Friday, April 10, 2009

Volume and The Shifting Rules of the Trading Game

This, I think, is an important topic for all developing intraday traders.

As preparation, first read the post on a simple reality that all short-term traders should know.

Then take a good look at the charts from this post.

The crucial lesson is that volume matters. It reflects *who* is in the market, and it determines *how much* markets will move.

Now here's the thing: Volume patterns change during the day. That means that market movement is not consistent from one time period to the next. Much of the frustration that daytraders experience can be attributed to this simple reality.

I went back to the start of 2009 and found that when one-minute volume in the ES contract was less than 3000 contracts, the average trading range over the *next* three minutes was 1.88 points. When one-minute volume exceeded 8000 contracts, the next three minutes averaged a range of 2.67 points. In other words, price movement was almost 50% greater when volume was relatively high than when it was relatively low.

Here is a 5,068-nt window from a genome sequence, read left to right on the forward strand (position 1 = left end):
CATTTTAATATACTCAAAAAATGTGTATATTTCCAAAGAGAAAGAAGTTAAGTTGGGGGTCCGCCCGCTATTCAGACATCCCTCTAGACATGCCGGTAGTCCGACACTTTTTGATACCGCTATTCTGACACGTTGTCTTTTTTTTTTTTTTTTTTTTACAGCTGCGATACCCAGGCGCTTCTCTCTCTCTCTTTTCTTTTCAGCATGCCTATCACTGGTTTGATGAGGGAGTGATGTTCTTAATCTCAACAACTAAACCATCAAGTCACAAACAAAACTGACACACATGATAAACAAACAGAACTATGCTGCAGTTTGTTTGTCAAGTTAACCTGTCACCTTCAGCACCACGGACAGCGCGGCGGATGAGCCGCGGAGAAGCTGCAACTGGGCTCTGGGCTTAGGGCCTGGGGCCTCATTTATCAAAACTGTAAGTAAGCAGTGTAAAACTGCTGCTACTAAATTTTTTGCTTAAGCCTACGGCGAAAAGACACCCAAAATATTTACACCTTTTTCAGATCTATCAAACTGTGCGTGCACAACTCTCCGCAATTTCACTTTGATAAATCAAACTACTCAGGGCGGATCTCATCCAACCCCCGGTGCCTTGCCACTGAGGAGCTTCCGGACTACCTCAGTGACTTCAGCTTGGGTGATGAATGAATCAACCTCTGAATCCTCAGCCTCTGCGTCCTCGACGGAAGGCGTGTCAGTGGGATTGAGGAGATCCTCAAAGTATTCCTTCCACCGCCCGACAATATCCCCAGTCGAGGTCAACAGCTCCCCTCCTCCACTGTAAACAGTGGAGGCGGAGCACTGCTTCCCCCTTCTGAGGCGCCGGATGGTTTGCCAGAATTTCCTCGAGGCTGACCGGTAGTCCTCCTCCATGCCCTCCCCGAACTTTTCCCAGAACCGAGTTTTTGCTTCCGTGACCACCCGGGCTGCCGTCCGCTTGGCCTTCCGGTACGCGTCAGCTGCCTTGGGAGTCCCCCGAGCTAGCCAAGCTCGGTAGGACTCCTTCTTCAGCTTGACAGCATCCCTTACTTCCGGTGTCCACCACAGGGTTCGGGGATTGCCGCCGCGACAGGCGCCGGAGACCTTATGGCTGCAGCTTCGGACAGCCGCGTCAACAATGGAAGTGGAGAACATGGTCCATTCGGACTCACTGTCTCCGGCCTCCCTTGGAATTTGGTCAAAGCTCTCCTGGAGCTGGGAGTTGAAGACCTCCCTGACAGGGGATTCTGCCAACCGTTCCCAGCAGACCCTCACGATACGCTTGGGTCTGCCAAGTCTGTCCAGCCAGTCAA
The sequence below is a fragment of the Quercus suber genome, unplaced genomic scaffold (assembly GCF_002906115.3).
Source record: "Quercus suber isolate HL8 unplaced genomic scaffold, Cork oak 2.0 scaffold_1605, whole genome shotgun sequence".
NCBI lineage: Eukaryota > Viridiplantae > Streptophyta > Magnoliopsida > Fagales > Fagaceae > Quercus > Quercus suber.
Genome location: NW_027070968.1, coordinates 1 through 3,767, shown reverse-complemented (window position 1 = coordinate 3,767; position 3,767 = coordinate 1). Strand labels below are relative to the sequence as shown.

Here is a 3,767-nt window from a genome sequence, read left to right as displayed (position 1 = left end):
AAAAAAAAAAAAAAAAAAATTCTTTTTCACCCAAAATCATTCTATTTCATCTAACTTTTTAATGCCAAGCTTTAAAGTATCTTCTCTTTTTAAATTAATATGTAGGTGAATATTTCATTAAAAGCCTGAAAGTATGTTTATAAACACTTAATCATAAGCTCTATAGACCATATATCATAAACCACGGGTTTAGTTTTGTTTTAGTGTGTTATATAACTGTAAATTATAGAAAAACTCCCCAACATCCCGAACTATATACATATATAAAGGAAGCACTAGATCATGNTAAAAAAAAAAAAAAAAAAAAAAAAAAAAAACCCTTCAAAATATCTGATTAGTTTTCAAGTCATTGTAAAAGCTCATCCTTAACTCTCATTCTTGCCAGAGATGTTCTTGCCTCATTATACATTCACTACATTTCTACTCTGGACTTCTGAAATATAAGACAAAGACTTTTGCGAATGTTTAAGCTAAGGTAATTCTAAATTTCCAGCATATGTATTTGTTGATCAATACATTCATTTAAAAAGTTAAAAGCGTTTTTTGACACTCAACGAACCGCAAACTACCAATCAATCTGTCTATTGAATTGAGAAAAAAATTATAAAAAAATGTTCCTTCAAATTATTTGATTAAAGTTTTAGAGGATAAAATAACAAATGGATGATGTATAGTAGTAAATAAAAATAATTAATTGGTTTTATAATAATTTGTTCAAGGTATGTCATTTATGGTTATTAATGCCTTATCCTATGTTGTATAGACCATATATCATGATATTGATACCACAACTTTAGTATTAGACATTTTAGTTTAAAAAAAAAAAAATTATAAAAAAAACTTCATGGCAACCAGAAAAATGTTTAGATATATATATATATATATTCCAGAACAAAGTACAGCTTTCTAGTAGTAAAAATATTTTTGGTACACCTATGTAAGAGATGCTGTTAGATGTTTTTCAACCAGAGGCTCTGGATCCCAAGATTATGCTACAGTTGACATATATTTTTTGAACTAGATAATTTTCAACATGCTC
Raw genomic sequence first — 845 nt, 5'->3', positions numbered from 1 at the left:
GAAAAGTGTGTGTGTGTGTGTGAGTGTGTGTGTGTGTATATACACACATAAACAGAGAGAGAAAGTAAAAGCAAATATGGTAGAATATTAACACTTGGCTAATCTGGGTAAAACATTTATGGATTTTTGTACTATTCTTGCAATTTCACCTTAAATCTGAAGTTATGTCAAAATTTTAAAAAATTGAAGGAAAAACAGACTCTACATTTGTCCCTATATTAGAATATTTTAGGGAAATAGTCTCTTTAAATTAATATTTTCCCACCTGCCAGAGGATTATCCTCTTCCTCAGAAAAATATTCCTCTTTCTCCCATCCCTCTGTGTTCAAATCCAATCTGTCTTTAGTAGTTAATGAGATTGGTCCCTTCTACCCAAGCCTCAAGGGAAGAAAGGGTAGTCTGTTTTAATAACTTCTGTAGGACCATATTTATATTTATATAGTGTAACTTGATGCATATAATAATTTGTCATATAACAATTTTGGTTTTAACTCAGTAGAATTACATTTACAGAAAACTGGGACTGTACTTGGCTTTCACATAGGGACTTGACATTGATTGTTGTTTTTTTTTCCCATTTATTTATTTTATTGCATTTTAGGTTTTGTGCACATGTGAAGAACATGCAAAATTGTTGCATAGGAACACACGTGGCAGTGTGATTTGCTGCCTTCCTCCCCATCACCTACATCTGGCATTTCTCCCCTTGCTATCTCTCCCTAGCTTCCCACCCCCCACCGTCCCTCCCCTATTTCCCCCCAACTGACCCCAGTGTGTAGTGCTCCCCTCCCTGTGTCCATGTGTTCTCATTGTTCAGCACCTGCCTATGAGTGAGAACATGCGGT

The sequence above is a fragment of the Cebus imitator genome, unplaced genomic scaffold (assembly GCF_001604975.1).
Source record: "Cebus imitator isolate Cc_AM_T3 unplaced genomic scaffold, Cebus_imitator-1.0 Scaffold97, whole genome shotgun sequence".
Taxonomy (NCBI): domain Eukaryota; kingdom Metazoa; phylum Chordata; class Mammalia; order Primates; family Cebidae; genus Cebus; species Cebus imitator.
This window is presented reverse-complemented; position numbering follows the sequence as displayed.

We can look at this another way. Again going back to January, we find that the average three-minute ES trading range from 8:30 AM CT to 9:59 AM CT has been 2.46 points. From 10 AM CT through 11:59 AM CT, we average 1.8 points, and from 12 Noon through 1:29 PM CT, we average 2.06 points. From 1:30 PM CT through 3 PM CT, the average three-minute price range jumps to 2.72 points.

Once again, we see about 50% more movement in the busier market periods than in the slow ones.

When traders don't account for this difference--and the volume differences from day to day--they set their stops too close during active periods and set their profit targets too far away in slow periods. All of that contributes to frustration and subsequent trading problems.

Imagine playing basketball with the rim 11 feet off the ground in the first quarter, 8 feet off the ground in the second quarter, 9 feet off the ground in the third quarter, and 12 feet off the ground for the final quarter. In the heat of the game, you fail to account for these shifts. You tend to undershoot early and late in the game and overshoot during the middle portion of the game. Little wonder that slumps and frustration would affect your game!

"What is the market giving me right now?" is a wonderful question active traders should be asking multiple times per day. Too many traders are looking for setups, when in fact they're the ones being set up.